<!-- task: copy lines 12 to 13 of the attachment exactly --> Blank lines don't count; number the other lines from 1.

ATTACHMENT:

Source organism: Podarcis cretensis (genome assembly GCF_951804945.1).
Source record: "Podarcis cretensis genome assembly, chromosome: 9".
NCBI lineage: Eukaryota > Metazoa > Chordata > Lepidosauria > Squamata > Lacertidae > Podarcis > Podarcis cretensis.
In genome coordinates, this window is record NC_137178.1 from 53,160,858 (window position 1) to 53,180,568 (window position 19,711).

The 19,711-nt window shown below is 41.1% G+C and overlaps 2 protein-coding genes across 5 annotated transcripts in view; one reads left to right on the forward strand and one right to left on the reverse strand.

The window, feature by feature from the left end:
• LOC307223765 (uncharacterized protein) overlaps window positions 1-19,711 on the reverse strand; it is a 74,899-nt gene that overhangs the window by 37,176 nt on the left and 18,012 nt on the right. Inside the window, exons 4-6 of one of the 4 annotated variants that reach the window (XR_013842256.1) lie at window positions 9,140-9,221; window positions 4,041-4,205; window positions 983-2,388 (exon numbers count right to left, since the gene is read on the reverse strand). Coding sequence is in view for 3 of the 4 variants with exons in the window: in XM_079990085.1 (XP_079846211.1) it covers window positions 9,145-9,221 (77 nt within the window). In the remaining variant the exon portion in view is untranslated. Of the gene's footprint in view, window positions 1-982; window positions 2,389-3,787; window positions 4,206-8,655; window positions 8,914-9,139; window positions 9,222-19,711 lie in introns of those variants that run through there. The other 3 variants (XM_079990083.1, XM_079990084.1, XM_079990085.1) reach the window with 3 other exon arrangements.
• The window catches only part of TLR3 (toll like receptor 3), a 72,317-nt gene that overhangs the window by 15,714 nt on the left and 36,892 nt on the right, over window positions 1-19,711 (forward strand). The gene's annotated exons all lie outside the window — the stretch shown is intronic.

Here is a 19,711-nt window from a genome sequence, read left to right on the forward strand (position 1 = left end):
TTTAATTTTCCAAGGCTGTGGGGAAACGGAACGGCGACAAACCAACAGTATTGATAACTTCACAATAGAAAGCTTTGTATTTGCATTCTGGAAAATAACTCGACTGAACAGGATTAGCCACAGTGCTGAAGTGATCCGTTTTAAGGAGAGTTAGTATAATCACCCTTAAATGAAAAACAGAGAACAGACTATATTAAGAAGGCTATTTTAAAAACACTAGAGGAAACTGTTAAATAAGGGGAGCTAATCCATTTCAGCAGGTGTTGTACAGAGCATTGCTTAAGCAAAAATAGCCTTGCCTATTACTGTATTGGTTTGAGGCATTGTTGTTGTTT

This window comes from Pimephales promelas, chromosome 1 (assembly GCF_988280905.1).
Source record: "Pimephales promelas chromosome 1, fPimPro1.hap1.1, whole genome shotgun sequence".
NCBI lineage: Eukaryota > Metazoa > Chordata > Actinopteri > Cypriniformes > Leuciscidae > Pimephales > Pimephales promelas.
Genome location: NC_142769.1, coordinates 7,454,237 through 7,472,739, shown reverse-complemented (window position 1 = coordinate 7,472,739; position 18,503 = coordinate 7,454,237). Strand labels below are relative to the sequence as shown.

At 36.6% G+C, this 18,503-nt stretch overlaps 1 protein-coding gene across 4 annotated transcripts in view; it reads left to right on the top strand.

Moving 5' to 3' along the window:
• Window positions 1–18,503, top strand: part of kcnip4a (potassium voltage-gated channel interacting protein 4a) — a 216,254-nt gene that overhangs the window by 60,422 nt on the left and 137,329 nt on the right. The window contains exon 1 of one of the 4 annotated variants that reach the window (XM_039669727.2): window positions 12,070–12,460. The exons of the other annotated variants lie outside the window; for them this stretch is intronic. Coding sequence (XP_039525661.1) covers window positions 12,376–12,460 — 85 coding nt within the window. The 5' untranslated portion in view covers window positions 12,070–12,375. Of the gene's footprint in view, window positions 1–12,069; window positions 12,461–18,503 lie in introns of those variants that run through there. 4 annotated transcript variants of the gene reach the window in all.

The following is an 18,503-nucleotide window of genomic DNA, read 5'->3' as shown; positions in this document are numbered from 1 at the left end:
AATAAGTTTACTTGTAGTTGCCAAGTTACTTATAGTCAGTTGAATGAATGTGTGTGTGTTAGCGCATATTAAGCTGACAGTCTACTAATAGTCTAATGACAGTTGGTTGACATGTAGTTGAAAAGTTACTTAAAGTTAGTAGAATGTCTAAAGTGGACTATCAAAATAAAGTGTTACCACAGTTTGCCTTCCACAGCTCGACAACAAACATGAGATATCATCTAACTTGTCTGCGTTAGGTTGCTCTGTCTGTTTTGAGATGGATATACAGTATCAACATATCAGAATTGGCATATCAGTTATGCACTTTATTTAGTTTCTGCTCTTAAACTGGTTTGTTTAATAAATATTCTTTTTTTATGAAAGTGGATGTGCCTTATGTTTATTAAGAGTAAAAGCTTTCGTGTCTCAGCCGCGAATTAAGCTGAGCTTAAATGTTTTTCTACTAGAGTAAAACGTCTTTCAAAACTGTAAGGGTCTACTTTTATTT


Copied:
Source record: "Pimephales promelas chromosome 1, fPimPro1.hap1.1, whole genome shotgun sequence".
NCBI lineage: Eukaryota > Metazoa > Chordata > Actinopteri > Cypriniformes > Leuciscidae > Pimephales > Pimephales promelas.